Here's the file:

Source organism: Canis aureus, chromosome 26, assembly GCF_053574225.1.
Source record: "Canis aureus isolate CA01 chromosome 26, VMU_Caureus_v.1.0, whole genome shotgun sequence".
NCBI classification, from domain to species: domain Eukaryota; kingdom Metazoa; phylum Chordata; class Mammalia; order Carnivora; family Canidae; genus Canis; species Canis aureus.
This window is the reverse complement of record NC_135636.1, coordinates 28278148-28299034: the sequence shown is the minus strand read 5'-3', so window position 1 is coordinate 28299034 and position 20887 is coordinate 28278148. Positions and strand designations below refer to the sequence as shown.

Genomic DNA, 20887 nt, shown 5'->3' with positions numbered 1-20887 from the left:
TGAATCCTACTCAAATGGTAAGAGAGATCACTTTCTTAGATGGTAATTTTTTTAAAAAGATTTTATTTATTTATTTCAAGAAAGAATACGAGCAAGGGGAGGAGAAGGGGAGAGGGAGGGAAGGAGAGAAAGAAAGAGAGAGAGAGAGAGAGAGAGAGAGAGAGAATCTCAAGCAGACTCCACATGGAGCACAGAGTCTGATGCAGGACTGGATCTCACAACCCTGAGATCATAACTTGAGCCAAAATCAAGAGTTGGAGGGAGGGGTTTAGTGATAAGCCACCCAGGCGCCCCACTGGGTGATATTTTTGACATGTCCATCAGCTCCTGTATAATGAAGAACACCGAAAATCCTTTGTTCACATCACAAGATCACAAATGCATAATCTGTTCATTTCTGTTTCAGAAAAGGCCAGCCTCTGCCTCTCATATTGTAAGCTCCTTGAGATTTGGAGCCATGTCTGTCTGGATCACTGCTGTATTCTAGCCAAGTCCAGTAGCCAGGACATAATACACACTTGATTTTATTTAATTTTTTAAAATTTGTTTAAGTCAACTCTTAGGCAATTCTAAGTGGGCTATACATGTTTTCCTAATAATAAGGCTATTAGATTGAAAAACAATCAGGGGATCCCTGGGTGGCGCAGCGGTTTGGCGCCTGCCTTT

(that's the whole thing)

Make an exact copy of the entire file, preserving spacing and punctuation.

Source organism: Canis aureus, chromosome 26, assembly GCF_053574225.1.
Source record: "Canis aureus isolate CA01 chromosome 26, VMU_Caureus_v.1.0, whole genome shotgun sequence".
NCBI classification, from domain to species: domain Eukaryota; kingdom Metazoa; phylum Chordata; class Mammalia; order Carnivora; family Canidae; genus Canis; species Canis aureus.
This window is the reverse complement of record NC_135636.1, coordinates 28278148-28299034: the sequence shown is the minus strand read 5'-3', so window position 1 is coordinate 28299034 and position 20887 is coordinate 28278148. Positions and strand designations below refer to the sequence as shown.

Genomic DNA, 20887 nt, shown 5'->3' with positions numbered 1-20887 from the left:
TGAATCCTACTCAAATGGTAAGAGAGATCACTTTCTTAGATGGTAATTTTTTTAAAAAGATTTTATTTATTTATTTCAAGAAAGAATACGAGCAAGGGGAGGAGAAGGGGAGAGGGAGGGAAGGAGAGAAAGAAAGAGAGAGAGAGAGAGAGAGAGAGAGAGAGAATCTCAAGCAGACTCCACATGGAGCACAGAGTCTGATGCAGGACTGGATCTCACAACCCTGAGATCATAACTTGAGCCAAAATCAAGAGTTGGAGGGAGGGGTTTAGTGATAAGCCACCCAGGCGCCCCACTGGGTGATATTTTTGACATGTCCATCAGCTCCTGTATAATGAAGAACACCGAAAATCCTTTGTTCACATCACAAGATCACAAATGCATAATCTGTTCATTTCTGTTTCAGAAAAGGCCAGCCTCTGCCTCTCATATTGTAAGCTCCTTGAGATTTGGAGCCATGTCTGTCTGGATCACTGCTGTATTCTAGCCAAGTCCAGTAGCCAGGACATAATACACACTTGATTTTATTTAATTTTTTAAAATTTGTTTAAGTCAACTCTTAGGCAATTCTAAGTGGGCTATACATGTTTTCCTAATAATAAGGCTATTAGATTGAAAAACAATCAGGGGATCCCTGGGTGGCGCAGCGGTTTGGCGCCTGCCTTT